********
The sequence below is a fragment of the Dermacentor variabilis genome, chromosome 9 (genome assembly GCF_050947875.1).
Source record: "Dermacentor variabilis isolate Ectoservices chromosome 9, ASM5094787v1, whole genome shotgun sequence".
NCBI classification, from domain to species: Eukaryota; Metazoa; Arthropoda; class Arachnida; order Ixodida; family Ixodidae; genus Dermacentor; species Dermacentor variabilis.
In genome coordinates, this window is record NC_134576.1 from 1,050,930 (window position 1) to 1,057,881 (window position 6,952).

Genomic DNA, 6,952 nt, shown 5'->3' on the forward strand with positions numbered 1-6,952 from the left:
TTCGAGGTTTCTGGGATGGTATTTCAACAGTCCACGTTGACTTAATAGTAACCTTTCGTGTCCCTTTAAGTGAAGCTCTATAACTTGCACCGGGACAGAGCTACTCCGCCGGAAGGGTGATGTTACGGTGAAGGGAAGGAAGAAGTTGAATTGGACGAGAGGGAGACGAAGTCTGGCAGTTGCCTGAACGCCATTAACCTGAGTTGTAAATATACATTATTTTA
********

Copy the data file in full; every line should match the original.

The sequence below is a fragment of the Dermacentor variabilis genome, chromosome 9 (genome assembly GCF_050947875.1).
Source record: "Dermacentor variabilis isolate Ectoservices chromosome 9, ASM5094787v1, whole genome shotgun sequence".
NCBI classification, from domain to species: Eukaryota; Metazoa; Arthropoda; class Arachnida; order Ixodida; family Ixodidae; genus Dermacentor; species Dermacentor variabilis.
In genome coordinates, this window is record NC_134576.1 from 1,050,930 (window position 1) to 1,057,881 (window position 6,952).

Genomic DNA, 6,952 nt, shown 5'->3' on the forward strand with positions numbered 1-6,952 from the left:
TTCGAGGTTTCTGGGATGGTATTTCAACAGTCCACGTTGACTTAATAGTAACCTTTCGTGTCCCTTTAAGTGAAGCTCTATAACTTGCACCGGGACAGAGCTACTCCGCCGGAAGGGTGATGTTACGGTGAAGGGAAGGAAGAAGTTGAATTGGACGAGAGGGAGACGAAGTCTGGCAGTTGCCTGAACGCCATTAACCTGAGTTGTAAATATACATTATTTTA